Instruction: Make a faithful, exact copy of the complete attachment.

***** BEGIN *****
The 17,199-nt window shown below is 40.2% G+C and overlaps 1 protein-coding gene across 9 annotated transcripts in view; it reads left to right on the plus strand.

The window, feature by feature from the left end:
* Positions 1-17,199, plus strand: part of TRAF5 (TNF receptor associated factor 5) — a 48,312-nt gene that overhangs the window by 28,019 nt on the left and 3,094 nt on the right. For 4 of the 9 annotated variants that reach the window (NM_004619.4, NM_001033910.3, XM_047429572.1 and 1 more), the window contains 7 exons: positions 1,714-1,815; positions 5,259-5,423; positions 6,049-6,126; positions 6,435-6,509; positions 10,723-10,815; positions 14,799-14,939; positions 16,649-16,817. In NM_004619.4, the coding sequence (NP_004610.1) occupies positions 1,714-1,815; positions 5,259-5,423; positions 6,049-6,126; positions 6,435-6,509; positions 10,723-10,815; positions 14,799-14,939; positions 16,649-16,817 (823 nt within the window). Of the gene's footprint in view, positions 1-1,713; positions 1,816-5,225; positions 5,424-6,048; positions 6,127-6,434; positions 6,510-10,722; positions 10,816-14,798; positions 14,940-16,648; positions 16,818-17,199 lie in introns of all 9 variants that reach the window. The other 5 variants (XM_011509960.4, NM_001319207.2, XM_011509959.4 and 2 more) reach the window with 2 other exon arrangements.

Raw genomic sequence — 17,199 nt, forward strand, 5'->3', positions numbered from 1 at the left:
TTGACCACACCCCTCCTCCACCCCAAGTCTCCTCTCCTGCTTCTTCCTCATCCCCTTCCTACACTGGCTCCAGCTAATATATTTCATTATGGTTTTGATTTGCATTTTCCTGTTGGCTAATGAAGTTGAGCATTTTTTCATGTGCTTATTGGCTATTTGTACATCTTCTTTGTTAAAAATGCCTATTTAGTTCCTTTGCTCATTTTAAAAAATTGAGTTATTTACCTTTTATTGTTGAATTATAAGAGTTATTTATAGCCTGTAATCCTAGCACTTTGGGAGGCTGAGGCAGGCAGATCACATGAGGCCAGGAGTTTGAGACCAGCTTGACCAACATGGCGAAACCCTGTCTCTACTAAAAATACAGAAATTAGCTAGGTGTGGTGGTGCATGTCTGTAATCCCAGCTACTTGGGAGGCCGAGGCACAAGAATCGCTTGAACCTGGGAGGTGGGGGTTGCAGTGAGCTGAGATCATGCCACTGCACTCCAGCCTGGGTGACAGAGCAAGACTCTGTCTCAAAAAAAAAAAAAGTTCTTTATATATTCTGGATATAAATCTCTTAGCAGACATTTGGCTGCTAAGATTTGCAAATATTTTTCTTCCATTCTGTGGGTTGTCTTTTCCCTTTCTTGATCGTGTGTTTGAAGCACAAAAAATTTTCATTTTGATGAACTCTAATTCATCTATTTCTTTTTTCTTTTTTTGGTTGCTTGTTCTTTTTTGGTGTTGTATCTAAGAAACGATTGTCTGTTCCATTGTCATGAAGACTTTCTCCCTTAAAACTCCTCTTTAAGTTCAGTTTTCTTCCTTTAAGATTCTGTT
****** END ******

The 17,199-nt window shown below is 40.2% G+C and overlaps 1 protein-coding gene across 9 annotated transcripts in view; it reads left to right on the plus strand.

The window, feature by feature from the left end:
* Positions 1-17,199, plus strand: part of TRAF5 (TNF receptor associated factor 5) — a 48,312-nt gene that overhangs the window by 28,019 nt on the left and 3,094 nt on the right. For 4 of the 9 annotated variants that reach the window (NM_004619.4, NM_001033910.3, XM_047429572.1 and 1 more), the window contains 7 exons: positions 1,714-1,815; positions 5,259-5,423; positions 6,049-6,126; positions 6,435-6,509; positions 10,723-10,815; positions 14,799-14,939; positions 16,649-16,817. In NM_004619.4, the coding sequence (NP_004610.1) occupies positions 1,714-1,815; positions 5,259-5,423; positions 6,049-6,126; positions 6,435-6,509; positions 10,723-10,815; positions 14,799-14,939; positions 16,649-16,817 (823 nt within the window). Of the gene's footprint in view, positions 1-1,713; positions 1,816-5,225; positions 5,424-6,048; positions 6,127-6,434; positions 6,510-10,722; positions 10,816-14,798; positions 14,940-16,648; positions 16,818-17,199 lie in introns of all 9 variants that reach the window. The other 5 variants (XM_011509960.4, NM_001319207.2, XM_011509959.4 and 2 more) reach the window with 2 other exon arrangements.

Raw genomic sequence — 17,199 nt, forward strand, 5'->3', positions numbered from 1 at the left:
TTGACCACACCCCTCCTCCACCCCAAGTCTCCTCTCCTGCTTCTTCCTCATCCCCTTCCTACACTGGCTCCAGCTAATATATTTCATTATGGTTTTGATTTGCATTTTCCTGTTGGCTAATGAAGTTGAGCATTTTTTCATGTGCTTATTGGCTATTTGTACATCTTCTTTGTTAAAAATGCCTATTTAGTTCCTTTGCTCATTTTAAAAAATTGAGTTATTTACCTTTTATTGTTGAATTATAAGAGTTATTTATAGCCTGTAATCCTAGCACTTTGGGAGGCTGAGGCAGGCAGATCACATGAGGCCAGGAGTTTGAGACCAGCTTGACCAACATGGCGAAACCCTGTCTCTACTAAAAATACAGAAATTAGCTAGGTGTGGTGGTGCATGTCTGTAATCCCAGCTACTTGGGAGGCCGAGGCACAAGAATCGCTTGAACCTGGGAGGTGGGGGTTGCAGTGAGCTGAGATCATGCCACTGCACTCCAGCCTGGGTGACAGAGCAAGACTCTGTCTCAAAAAAAAAAAAAGTTCTTTATATATTCTGGATATAAATCTCTTAGCAGACATTTGGCTGCTAAGATTTGCAAATATTTTTCTTCCATTCTGTGGGTTGTCTTTTCCCTTTCTTGATCGTGTGTTTGAAGCACAAAAAATTTTCATTTTGATGAACTCTAATTCATCTATTTCTTTTTTCTTTTTTTGGTTGCTTGTTCTTTTTTGGTGTTGTATCTAAGAAACGATTGTCTGTTCCATTGTCATGAAGACTTTCTCCCTTAAAACTCCTCTTTAAGTTCAGTTTTCTTCCTTTAAGATTCTGTT